"As these examples illustrate, the absence of reliable guidance in the FCC’s standards chills a vast amount of protected speech dealing with some of the most important and universal themes in art and literature. Sex and the magnetic power of sexual attraction are surely among the most predominant themes in the study of humanity since the Trojan War. The digestive system and excretion are also important areas of human attention. By prohibiting all “patently offensive” references to sex, sexual organs, and excretion without giving adequate guidance as to what “patently offensive” means, the FCC effectively chills speech, because broadcasters have no way of knowing what the FCC will find offensive. To place any discussion of these vast topics at the broadcaster’s peril has the effect of promoting wide self-censorship of valuable material which should be completely protected under the First Amendment."

    And while solidly striking the current indecency regulations as unconstitutional, the court leaves the possibility that the Commission could come up with indecency enforcement regulations that would be constitutional (after all, the Second Circuit can't overturn Pacifica.)

    Sheet Music Sharing

    While most of the discussion of online music sharing has focused on P2P sharing of MP3 encodings of sound recordings, there is also a scene sharing copies of copyrighted sheet music. Broadway composer Jason Robert Brown decided to take a stand by registering for one of the most popular sheet music swapping sites and asking people trading copies of his sheet music online to stop, with casual, friendly, personal e-mails. He had an exchange with one teenager who wants copies of Brown's music without having the means to buy it online: Fighting With Teenagers: A Copyright Story

    On Jun 28, 2010, at 4:39 PM, Brenna wrote:

    Alright, "Mr. Brown" I have a problem and that problem is your fault. I need the sheet music to "I'd Give It All For You" but thanks to your little stunt, I can't get it. And I cannot just go to the store and buy it. My parents don't support my theatre all that much and they won't buy it for me. And I need it pronto. If you're actually Jason Robert Brown, what can you do to help me with my situation?

    On Jun 28, 2010, at 7:43 pm, Jason Robert Brown wrote:

    Well, that's a stupid question, Brenna. If you "needed" to go see Wicked tonight, you'd need to pay the $140 to do it or you just wouldn't be able to go. And if you couldn't go, you'd have to go do something else. Likewise, you should pay for things that other people create, or you should content yourself with the free and legal options available to you.

    The sheet music costs $3.99, you can download it in one minute, and you're doing the legal and correct thing. That's what I can do to help you.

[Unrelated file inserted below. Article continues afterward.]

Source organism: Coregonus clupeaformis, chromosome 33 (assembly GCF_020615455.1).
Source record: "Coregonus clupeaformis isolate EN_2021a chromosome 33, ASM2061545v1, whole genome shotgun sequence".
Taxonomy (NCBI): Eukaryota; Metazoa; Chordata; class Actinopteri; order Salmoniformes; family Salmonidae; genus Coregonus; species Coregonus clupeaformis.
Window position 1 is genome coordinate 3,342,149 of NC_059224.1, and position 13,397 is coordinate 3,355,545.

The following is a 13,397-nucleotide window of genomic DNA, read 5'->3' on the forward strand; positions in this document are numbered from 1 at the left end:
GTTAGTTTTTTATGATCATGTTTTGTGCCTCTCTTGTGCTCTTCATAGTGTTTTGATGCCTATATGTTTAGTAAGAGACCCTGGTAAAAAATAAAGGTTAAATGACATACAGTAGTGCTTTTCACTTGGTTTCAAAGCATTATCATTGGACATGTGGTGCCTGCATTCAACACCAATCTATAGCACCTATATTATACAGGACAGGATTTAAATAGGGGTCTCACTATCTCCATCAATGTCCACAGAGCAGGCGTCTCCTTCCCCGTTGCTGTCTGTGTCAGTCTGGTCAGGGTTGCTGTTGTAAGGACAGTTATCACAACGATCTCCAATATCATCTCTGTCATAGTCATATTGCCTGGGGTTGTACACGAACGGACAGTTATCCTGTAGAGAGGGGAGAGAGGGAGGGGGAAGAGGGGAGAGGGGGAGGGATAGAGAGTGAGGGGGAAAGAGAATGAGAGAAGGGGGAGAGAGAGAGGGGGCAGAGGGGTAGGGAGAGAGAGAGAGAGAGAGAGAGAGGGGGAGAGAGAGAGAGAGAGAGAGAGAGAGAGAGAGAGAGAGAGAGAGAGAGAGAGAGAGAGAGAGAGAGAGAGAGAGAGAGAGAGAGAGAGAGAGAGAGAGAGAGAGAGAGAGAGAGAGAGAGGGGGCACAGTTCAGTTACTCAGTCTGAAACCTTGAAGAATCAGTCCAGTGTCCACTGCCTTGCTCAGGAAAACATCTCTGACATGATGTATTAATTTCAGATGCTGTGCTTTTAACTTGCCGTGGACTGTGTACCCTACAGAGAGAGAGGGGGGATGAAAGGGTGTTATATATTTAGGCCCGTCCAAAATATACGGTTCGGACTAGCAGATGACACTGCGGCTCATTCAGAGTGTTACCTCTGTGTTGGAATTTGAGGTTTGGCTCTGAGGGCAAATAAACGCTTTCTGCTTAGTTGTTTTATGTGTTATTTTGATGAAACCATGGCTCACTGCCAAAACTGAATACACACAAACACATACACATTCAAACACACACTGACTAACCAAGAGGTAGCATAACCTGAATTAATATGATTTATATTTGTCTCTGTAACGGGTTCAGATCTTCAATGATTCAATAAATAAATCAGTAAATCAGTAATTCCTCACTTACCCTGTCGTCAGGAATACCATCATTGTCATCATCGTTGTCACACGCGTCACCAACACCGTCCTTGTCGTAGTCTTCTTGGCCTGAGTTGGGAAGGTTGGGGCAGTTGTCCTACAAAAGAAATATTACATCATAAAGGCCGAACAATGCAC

The entire exchange is interesting.

    Here is an example of the exact type of creator that copyright law should be protecting -- a younger composer still creating works. By having income generated by his copyrighted works, through the sale of sheet music, licensing performances and recordings, it encourages Brown to continue composing and creating more, since he can focus on creating, rather than a day job.

    Reposting copyrighted sheet music online doesn't fall into a copyright grey area, it's simple straightforward infringement.

    Is this a generational divide? As the first generation to grow up with the internet, are today's teenagers just used to taking information freely off of the internet?

    David Pogue shares a letter from MIT Media Lab's Michael Hawley, who has compliled 15 gigabytes worth of scans of scores. Hawley writes, "I play the piano. Over the years, I have collected 15,000 piano scores in PDF form, covering about 400 years of classical keyboard works. It’s like lint in the drier of the Internet. Much of it is not available anywhere for purchase, or even findable in libraries for circulation. Max Reger’s arrangement for two pianos of Wagner’s overture, for instance? Well, the Max Reger Institute in Karlsruhe, Germany has a copy…"

    Assuming that most of these are old scores, this is an entirely different issue. It is not piracy or copyright infringement. If these scores are in the public domain, there's no copyright infringement to scan and publish them online. If students need access to scores, an internet archive of public domain scores are all perfectly legal to host and publish.

    Of course, some of these scores may be of works that are out of print, but still protected by copyright. In that case, it's an orphan works issue, which gets into the more interesting gray areas of copyright law.

    And finally, there's the issue of transcriptions of songs, which we last discussed in 2006 with relation to guitar tabs: Everything Old is New Again, in Bb.